State says Barbara Corcoran is on board with broker-fee ban

“They wanted to eliminate the entrance fee to get an apartment here," media and RE mogul said in televised remarks

State Sen. Julia Salazar, Barbara Corcoran and Gov. Andrew Cuomo (Getty)
State Sen. Julia Salazar, Barbara Corcoran and Gov. Andrew Cuomo (Getty)

The Cuomo administration says the real estate industry only has itself to blame for a pending ban on broker fees charged to tenants.

The ban stems from a set of guidance, released by the state in February and currently in contest in court, that was solicited by the Hudson Gateway Association of Realtors’ general counsel, according to an affidavit filed by a Department of State attorney David Mossberg, who provides legal advice related to state laws. And, the lawyer says the DOS’ interpretation of the law is shared by lawmakers and at least one prominent real estate figure: Barbara Corcoran.

Mossberg’s affidavit and related exhibits appear to be at the center of the state’s defense against the real estate industry’s Article 78 petition seeking to overturn the ban.

The industry argues that the state’s guidance — related to the Housing Stability & Tenant Protection Act of 2019 — came “out of the blue” and represents “an illegal exercise of legislative power” that would cost brokers their jobs and drive up rents.

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Mossberg’s affidavit and his correspondence with HGAR’s John Dolgetta were filed last week in Albany County Supreme Court.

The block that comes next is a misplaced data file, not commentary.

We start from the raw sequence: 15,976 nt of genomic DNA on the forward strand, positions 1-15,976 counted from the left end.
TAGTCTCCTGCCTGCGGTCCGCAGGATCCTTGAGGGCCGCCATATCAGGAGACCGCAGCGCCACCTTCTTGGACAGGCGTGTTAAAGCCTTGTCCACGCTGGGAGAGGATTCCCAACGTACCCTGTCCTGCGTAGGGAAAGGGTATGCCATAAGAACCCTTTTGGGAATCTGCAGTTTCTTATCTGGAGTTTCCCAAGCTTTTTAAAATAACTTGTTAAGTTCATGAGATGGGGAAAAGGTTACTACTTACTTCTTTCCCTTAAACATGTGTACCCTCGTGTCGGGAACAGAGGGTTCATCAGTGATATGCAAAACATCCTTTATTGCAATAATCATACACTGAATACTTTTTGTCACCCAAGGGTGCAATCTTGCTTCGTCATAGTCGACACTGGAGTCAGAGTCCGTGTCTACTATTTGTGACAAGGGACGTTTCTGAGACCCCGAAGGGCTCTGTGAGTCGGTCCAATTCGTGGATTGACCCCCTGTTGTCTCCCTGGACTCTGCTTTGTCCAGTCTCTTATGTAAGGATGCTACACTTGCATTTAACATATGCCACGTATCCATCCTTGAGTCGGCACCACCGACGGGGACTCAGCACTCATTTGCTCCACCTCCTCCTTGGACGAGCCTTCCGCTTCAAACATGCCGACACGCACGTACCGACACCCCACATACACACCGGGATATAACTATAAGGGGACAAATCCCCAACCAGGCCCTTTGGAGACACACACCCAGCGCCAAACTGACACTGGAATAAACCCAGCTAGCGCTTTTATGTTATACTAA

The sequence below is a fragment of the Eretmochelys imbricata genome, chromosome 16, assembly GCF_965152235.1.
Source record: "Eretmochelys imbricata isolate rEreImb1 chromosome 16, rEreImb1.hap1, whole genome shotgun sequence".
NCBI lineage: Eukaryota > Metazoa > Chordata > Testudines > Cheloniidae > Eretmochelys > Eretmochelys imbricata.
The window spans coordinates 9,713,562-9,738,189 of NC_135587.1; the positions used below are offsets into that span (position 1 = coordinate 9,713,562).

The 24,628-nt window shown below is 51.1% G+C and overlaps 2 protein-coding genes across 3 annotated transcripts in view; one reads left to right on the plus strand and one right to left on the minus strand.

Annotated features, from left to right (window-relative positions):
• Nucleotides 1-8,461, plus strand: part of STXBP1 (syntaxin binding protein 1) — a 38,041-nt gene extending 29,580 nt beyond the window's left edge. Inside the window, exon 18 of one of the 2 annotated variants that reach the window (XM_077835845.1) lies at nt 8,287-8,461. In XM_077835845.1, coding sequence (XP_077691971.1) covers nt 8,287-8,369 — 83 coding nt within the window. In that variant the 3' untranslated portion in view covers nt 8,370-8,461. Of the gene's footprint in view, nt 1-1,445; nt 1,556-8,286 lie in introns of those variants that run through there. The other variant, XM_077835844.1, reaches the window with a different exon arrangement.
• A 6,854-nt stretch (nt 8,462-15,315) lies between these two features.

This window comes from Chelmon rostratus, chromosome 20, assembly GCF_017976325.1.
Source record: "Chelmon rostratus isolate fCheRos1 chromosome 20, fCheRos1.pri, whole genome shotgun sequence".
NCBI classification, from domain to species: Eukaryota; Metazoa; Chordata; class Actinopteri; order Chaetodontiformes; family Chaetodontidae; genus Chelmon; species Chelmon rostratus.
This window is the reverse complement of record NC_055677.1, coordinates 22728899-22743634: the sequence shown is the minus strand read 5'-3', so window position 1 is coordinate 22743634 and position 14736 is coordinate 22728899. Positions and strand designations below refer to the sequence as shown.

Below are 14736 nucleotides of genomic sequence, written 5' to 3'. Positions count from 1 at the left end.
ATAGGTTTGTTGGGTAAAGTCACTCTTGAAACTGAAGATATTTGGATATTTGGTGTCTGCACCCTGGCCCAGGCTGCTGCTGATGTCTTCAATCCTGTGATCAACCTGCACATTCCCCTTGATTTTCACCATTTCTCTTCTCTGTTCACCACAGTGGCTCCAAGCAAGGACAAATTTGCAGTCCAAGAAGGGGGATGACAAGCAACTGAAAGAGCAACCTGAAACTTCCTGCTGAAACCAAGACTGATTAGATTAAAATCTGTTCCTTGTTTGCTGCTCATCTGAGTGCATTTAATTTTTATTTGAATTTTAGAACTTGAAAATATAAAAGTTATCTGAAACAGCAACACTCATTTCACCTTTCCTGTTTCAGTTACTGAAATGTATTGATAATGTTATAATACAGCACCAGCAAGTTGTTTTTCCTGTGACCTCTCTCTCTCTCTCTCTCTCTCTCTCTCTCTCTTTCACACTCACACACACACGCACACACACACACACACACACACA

“Commencing on October 11, 2019, John Dolgetta, Esq. and the Hudson Gateway Association of Realtors requested an opinion from the Department,” wrote Mossberg. “In response to, inter alia, HGAR’s request, the Department issued an update.”

Dolgetta and the HGAR declined to comment.

Mossberg goes on to justify the state’s guidance by arguing that regulators’ interpretation is in line with the goals of the 2019 rent law. As evidence, he pointed to media interviews State Sen. Julia Salazar and Barbara Corcoran gave after the guidance was released.

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The senator told Gothamist and The Real Deal that the broker-fee ban was in line with the letter of the law.

While Corcoran, who founded residential brokerage the Corcoran Group in 1973 , told Fox 5 that stopping tenants from having to pay a landlord’s agent’s broker fee was what lawmakers were after with the 2019 rent law.

“They wanted to eliminate the entrance fee to get an apartment here in New York City,” she said during the interview. She did not respond to a request for comment for this story.

A spokesperson for the Corcoran Group, which is one of the industry petitioners fighting the state’s interpretation, distanced the company from its founder, noting that she has not been affiliated with the firm since 2002.

“We continue to believe that the guidance from the Department of State misconstrues the 2019 Tenant Protection Act,” the spokesperson said in a statement. “This misinterpretation would harm not only hardworking real estate agents, but also the very tenants the law is intended to protect.”

Mossberg also noted in his affidavit that when the DOS first issued guidance in Sept. 2019 regarding changes to the rent laws, the Real Estate Board of New York — which is leading the industry’s lawsuit against the state — expressed gratitude to his team.

Claude Szyfer, a partner at Stroock representing REBNY, said the exchange was taken out of context and will be addressed, “among other points,” in the petitioners’ reply due Oct. 30.

The state’s response to the real estate industry’s petition has been a long-time coming. The case has been postponed four times so far, and the parties’ court date is now scheduled for Nov. 6.

Until then, the industry’s temporary restraining order preventing the broker-fee ban remains in place, meaning tenants can still be on the hook to pay landlords’ broker fees.